In another aspect, the invention features a method for determining if a subject, e.g., a human, is at risk for a disorder related to mis-expression of the Ikaros gene, e.g., a leukemic disorder or other disorder of the immune system, e.g., animmunodeficiency, or a T or B cell related disorder, e.g., a disorder characterized by a shortage of T or B cells, including examining the subject for the expression of the Ikaros-Aiolos dimers, non-wild type expression or mis-expression being indicativeof risk.

In another aspect, the invention features, a method of evaluating an animal or cell model for an immune disorder, e.g., a T cell related disorder, e.g., a disorder characterized by a shortage of T or B cells, including determining ifIkaros-Aiolos dimers in the animal or cell model are expressed at a predetermined level. In preferred embodiments: the predetermined level is lower than the level in a wild type or normal animal; the predetermined level is higher than the level in awild type or normal animal; or the pattern of isoform expression is altered from wildtype.

In another aspect, the invention features a transgenic rodent, e.g., a mouse, having a transgene which includes an Ikaros gene or Ikaros protein encoding DNA and an Aiolos gene or Aiolos protein encoding DNA. In preferred embodiments: the Ikarosand or Aiolos gene or DNA includes a deletion, e.g. a deletion of all or part of one or more exons.

In another aspect, the invention features a method for treating an animal, e.g., a human, a mouse, a transgenic animal, or an animal model for a disorder of the nervous system, e.g., a disorder of the corpus striatum, e.g., Alzheimer's disease,immune system disorder, including administering a therapeutically effective amount of an Ikaros-Aiolos dimer to the animal.

In another aspect, the invention features a method for treating an animal, e.g., a human, a mouse, a transgenic animal, or an animal model for a disorder of the nervous system, e.g., a disorder of the corpus striatum, e.g., Alzheimer's disease,including administering to the animal cells selected, e.g., selected in vitro, for the production of an Ikaros-Aiolos dimer, e.g., hematopoietic stem cells, e.g., cells transformed with Ikaros and or Aiolos protein-encoding DNA, e.g., hematopoietic stemcells transformed with Ikaros and or Aiolos-protein-encoding DNA.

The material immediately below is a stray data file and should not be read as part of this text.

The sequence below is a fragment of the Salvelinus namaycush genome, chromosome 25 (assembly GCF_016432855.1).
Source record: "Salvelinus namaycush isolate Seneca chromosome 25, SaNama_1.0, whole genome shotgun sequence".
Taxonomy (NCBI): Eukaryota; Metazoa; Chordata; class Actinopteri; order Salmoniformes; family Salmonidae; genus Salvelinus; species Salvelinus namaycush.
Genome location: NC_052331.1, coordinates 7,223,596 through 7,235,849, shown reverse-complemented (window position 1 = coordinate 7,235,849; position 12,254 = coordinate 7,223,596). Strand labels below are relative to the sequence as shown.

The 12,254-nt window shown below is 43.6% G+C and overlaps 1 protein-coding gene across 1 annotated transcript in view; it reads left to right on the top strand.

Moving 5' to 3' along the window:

In preferred embodiments: the cells are taken from the animal to which they are administered; the cells are taken from an animal which is MHC matched with the animal to which they are administered; the cells are taken from an animal which issyngeneic with the animal to which they are administered: the cells are taken from an animal which is of the same species as is the animal to which they are administered.

In another aspect, the invention features a method for treating an animal, e.g., a human, a mouse, a transgenic animal, or an animal model for a disorder of the nervous system, e.g., a disorder of the corpus striatum, e.g., Alzheimer's disease,including administering to the animal a nucleic acid encoding an Ikaros peptide and a nucleic acid encoding an Aiolos peptide and expressing the nucleic acids.

In another aspect, the invention features a method for determining if a subject, e.g., a human, is at risk for a disorder related to mis-expression of an Ikaros-Aiolos dimer, e.g., a disorder of the nervous system, e.g., a disorder of the corpusstriatum, e.g., Alzheimer's disease, including examining the subject for the expression of an Ikaros-Aiolos dimer, non-wild type expression or mis-expression being indicative of risk.

In another aspect, the invention features, a method of inhibiting an interaction, e.g., binding, between a protein, e.g., an Ikaros isoform, Aiolos, an Ikaros-Ikaros dimer, an Aiolos-Aiolos dimer, or a first Ikaros-Aiolos dimer, and a DNAsequence, e.g., a DNA sequence under the control of a .delta.A sequence, an NKFB sequence, a sequence which corresponds to an Ikaros or Aiolos binding site, or a site present in the control region of a lymphocyte restricted gene, e.g., TCR-.alpha.,-.beta., or -.delta., CD3 .delta., -.epsilon., -.gamma. genes, the SL3 gene, or the HIV LTR gene. The methods includes contacting the DNA sequence with an effective amount of a second Ikaros-Aiolos dimer, e.g., an Ikaros-Aiolos dimer described herein.